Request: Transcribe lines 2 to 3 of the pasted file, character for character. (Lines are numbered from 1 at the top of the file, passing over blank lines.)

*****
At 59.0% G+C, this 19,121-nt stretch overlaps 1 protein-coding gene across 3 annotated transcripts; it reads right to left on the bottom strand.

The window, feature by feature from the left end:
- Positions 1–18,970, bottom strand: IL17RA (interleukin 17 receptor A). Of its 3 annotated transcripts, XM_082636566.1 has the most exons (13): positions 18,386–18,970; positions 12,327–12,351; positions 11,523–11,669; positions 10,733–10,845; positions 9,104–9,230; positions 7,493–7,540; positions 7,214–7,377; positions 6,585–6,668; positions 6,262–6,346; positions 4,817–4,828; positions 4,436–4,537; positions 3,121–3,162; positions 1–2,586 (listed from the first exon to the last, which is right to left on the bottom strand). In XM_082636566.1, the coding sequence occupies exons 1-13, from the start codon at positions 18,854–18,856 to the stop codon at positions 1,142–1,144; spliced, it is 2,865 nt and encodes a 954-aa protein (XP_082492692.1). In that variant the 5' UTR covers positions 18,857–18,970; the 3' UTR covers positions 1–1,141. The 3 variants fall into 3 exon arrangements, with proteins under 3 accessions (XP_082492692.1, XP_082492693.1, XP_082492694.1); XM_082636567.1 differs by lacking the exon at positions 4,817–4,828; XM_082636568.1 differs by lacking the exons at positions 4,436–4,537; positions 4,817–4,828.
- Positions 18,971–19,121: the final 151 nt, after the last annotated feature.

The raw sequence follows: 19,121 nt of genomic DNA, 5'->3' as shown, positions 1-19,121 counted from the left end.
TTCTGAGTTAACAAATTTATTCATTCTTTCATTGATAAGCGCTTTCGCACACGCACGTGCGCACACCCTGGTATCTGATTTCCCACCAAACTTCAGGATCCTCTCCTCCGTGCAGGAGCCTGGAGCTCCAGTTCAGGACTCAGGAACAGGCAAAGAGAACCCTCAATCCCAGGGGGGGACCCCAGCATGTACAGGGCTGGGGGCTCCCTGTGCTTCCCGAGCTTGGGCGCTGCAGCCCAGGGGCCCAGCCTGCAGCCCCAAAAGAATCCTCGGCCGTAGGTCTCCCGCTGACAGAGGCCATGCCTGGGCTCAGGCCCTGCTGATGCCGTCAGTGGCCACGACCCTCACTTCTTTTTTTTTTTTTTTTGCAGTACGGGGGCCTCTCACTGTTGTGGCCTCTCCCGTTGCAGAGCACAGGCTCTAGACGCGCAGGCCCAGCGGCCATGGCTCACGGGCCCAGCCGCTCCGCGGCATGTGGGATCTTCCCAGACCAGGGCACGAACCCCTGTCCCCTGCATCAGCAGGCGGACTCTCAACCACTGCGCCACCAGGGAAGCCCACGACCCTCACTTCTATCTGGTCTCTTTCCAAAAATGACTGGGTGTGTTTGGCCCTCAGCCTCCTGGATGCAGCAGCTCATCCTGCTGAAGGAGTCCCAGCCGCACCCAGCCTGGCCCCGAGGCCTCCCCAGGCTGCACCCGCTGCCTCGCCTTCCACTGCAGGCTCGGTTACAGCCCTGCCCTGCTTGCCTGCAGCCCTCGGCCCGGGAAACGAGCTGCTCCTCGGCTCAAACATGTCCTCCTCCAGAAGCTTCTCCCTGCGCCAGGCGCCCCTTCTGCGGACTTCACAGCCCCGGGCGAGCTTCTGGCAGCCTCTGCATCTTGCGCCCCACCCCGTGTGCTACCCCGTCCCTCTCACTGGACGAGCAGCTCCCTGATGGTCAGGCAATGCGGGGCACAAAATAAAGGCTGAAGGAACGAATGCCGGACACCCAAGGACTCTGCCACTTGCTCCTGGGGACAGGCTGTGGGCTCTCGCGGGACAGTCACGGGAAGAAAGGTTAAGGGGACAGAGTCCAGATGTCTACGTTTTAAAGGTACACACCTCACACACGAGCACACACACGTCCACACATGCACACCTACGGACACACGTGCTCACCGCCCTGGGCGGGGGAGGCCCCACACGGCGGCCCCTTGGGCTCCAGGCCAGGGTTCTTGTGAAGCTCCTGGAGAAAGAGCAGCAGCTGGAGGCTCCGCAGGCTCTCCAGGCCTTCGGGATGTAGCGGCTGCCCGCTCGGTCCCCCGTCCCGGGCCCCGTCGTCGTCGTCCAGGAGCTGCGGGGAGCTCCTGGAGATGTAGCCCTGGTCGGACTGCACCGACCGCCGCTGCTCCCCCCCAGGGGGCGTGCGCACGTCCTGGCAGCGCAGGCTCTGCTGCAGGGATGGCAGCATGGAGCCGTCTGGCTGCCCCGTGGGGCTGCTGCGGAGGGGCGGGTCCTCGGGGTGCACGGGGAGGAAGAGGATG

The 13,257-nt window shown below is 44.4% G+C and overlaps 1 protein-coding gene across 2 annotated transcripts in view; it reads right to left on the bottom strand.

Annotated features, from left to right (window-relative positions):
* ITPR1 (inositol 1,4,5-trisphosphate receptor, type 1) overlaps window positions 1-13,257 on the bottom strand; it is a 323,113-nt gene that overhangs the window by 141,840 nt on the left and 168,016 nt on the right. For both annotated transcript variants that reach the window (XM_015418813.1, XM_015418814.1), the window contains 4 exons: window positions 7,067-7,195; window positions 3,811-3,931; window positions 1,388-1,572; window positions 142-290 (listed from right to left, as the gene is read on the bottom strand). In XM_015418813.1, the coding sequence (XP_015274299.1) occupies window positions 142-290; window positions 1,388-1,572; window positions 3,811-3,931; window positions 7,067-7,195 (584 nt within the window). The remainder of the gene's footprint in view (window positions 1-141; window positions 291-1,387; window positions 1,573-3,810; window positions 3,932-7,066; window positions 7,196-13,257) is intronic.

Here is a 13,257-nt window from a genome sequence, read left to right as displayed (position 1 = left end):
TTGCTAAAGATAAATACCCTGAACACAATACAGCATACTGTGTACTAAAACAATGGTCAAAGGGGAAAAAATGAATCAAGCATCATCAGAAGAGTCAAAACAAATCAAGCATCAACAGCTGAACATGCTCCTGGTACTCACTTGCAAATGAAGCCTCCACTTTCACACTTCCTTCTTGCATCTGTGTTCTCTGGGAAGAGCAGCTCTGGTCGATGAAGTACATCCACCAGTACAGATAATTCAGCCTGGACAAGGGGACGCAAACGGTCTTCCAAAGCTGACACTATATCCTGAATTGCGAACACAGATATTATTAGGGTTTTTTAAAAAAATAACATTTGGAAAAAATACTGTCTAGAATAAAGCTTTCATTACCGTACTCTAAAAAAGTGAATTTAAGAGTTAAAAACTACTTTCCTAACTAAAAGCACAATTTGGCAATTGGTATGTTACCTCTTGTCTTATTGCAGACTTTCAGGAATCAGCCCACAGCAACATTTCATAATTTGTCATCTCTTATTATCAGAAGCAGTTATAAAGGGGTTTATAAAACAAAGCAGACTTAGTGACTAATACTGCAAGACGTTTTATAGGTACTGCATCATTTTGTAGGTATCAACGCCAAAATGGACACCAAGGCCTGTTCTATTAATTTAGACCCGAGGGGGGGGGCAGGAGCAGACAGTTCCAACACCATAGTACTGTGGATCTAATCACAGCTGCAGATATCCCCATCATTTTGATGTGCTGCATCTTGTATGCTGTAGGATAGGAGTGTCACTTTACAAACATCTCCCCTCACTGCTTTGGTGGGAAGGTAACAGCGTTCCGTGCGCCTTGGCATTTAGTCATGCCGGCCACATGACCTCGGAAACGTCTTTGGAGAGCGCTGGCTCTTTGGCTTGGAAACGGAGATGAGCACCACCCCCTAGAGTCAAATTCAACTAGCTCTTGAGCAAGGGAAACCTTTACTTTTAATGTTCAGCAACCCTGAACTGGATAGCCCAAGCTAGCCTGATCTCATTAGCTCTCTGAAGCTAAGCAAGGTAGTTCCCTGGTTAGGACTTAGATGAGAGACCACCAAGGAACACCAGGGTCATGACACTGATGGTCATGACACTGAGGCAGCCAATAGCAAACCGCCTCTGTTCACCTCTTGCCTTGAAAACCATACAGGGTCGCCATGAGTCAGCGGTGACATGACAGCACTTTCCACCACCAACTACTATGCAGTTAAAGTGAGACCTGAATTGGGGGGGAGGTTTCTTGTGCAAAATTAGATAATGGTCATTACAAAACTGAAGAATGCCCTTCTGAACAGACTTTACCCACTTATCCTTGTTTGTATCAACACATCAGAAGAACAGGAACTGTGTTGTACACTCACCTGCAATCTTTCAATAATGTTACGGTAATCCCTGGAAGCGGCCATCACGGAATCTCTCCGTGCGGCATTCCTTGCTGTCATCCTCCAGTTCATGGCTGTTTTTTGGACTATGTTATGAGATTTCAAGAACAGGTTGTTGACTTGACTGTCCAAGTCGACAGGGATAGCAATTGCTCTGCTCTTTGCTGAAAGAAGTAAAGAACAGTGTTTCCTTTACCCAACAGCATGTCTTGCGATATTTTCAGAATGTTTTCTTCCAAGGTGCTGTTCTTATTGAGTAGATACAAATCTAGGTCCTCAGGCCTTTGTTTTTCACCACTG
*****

The window, feature by feature from the left end:
- Positions 1–18,970, bottom strand: IL17RA (interleukin 17 receptor A). Of its 3 annotated transcripts, XM_082636566.1 has the most exons (13): positions 18,386–18,970; positions 12,327–12,351; positions 11,523–11,669; positions 10,733–10,845; positions 9,104–9,230; positions 7,493–7,540; positions 7,214–7,377; positions 6,585–6,668; positions 6,262–6,346; positions 4,817–4,828; positions 4,436–4,537; positions 3,121–3,162; positions 1–2,586 (listed from the first exon to the last, which is right to left on the bottom strand). In XM_082636566.1, the coding sequence occupies exons 1-13, from the start codon at positions 18,854–18,856 to the stop codon at positions 1,142–1,144; spliced, it is 2,865 nt and encodes a 954-aa protein (XP_082492692.1). In that variant the 5' UTR covers positions 18,857–18,970; the 3' UTR covers positions 1–1,141. The 3 variants fall into 3 exon arrangements, with proteins under 3 accessions (XP_082492692.1, XP_082492693.1, XP_082492694.1); XM_082636567.1 differs by lacking the exon at positions 4,817–4,828; XM_082636568.1 differs by lacking the exons at positions 4,436–4,537; positions 4,817–4,828.